S&P Downgrade Signals Missed Opportunities to Address Long-Term Fiscal Problems

EXPERT COMMENTARY

S&P Downgrade Signals Missed Opportunities to Address Long-Term Fiscal Problems

By Garett Jones |
Aug 05, 2011

The bad news is the world has concluded that we're not the grown-ups they thought we were.
 
A credit downgrade means U.S. Treasuries will not be considered risk-free assets anymore. Instead investors will find German bonds or Singaporean bonds more attractive.
 
The general worry about investing in U.S. Treasuries doesn’t mean we’re at risk of a double-dip recession. But, this could be the end of American exceptionalism. The only way to bounce back is for lawmakers to go back and find another $2 trillion to $4 trillion in spending cuts, like originally suggested.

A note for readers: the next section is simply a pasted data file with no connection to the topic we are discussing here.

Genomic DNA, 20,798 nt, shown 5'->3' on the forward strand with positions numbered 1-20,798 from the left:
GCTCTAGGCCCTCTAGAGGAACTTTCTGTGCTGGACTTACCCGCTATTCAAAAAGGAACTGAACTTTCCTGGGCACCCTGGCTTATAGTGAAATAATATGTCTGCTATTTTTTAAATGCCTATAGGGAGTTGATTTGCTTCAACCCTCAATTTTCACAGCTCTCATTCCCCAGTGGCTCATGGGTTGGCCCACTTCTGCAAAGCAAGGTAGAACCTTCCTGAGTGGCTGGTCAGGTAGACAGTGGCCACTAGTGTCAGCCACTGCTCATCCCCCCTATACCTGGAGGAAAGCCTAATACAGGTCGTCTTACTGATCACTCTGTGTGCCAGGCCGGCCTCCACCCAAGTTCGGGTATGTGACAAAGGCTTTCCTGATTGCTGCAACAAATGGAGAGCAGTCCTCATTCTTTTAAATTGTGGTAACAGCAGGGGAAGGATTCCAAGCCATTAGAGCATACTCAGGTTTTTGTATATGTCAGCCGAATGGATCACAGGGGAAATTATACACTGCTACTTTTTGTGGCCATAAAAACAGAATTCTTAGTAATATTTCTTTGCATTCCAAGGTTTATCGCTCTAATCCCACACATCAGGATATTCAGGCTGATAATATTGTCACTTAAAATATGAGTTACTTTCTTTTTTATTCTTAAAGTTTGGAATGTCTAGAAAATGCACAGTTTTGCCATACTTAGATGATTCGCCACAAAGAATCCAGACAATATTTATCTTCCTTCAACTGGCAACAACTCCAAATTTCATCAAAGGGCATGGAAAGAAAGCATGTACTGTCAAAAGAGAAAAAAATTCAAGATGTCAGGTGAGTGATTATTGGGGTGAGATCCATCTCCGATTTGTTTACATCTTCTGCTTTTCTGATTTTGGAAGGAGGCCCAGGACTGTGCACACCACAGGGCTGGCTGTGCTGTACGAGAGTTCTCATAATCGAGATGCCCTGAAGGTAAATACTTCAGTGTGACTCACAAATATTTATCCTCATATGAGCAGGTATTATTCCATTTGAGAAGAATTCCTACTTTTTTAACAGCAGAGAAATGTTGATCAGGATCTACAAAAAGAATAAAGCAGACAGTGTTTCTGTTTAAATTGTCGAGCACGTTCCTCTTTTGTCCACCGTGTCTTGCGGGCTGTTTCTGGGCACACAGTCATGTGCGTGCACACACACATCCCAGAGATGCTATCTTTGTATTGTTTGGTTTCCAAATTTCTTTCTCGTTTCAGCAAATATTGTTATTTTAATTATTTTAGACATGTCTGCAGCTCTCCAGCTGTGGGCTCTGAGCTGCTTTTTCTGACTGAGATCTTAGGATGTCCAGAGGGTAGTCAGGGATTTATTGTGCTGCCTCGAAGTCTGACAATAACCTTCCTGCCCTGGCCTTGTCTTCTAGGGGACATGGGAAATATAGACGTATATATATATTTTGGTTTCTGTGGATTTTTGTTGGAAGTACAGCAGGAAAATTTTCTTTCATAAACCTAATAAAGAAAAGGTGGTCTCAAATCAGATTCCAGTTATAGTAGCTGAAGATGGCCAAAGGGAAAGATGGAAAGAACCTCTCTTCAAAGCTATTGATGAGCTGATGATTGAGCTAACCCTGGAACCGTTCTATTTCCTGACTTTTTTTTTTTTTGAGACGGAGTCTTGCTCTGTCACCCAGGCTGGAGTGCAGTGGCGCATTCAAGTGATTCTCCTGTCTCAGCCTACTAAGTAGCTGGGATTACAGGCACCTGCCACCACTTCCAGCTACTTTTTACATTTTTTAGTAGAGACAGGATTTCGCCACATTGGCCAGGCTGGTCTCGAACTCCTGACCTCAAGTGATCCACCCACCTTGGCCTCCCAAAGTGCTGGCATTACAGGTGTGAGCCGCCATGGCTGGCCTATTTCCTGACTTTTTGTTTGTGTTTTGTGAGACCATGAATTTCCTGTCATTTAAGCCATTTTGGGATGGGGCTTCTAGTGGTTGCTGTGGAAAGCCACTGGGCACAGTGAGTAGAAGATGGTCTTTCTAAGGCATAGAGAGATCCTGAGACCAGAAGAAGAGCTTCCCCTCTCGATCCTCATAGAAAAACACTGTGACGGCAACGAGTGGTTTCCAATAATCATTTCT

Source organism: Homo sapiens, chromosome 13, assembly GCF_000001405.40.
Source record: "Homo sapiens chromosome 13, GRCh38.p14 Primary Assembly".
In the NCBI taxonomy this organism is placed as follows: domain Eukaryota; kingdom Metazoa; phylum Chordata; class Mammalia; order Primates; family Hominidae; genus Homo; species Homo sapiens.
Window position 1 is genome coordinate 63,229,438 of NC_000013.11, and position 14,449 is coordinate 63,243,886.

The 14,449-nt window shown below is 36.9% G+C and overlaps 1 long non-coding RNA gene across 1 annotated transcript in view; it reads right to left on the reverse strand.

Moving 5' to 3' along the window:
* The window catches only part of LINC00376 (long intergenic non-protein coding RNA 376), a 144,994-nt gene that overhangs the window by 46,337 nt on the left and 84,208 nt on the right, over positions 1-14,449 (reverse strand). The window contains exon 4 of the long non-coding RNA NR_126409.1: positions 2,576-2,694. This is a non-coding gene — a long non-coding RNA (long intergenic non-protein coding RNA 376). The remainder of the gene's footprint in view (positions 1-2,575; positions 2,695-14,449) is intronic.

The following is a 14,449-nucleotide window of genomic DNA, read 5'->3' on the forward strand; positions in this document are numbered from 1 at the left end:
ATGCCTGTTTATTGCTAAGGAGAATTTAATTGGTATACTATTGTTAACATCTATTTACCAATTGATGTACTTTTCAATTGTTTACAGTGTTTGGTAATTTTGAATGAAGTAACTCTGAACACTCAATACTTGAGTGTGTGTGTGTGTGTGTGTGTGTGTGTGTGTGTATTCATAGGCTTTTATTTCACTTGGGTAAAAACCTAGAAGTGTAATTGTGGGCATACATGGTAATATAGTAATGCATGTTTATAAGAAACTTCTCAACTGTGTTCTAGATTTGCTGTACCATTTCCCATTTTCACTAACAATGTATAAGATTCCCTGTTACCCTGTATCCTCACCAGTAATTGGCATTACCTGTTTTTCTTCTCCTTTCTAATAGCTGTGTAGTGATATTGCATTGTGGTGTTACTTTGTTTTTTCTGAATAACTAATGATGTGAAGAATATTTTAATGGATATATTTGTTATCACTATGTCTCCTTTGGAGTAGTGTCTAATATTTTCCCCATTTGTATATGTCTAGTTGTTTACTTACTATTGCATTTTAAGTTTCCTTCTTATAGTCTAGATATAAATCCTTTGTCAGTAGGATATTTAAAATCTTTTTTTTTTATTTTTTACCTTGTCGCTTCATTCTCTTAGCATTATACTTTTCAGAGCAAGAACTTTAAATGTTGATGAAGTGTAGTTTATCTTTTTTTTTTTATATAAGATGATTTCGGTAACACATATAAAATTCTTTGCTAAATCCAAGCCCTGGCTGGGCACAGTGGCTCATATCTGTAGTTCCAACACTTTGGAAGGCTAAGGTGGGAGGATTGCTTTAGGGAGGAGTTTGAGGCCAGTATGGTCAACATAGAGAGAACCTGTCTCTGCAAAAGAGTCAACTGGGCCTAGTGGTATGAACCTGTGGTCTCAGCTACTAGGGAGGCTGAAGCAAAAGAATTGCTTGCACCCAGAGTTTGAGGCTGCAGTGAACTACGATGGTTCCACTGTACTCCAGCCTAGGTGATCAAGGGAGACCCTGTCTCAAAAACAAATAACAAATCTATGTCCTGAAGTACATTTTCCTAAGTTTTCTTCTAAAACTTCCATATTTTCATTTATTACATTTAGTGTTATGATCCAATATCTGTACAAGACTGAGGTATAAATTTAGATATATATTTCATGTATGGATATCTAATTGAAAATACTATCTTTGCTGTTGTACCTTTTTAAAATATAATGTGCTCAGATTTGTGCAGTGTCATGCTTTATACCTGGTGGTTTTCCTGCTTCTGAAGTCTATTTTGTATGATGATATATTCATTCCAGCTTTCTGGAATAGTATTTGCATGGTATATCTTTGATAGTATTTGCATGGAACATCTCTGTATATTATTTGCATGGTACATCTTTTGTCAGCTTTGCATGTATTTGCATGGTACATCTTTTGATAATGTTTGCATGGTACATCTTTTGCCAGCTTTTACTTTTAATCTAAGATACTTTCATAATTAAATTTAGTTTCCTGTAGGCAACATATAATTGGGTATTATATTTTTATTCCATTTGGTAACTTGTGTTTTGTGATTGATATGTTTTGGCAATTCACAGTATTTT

We've now botched three chances at fixing our long-run fiscal problems.

The Clinton-era surpluses were allowed to evaporate, Social Security reform never happened—it was designed to make the system more progressive, and now, with fiscal crises erupting across Europe, we passed up a chance for serious fiscal consolidation and entitlement reform.

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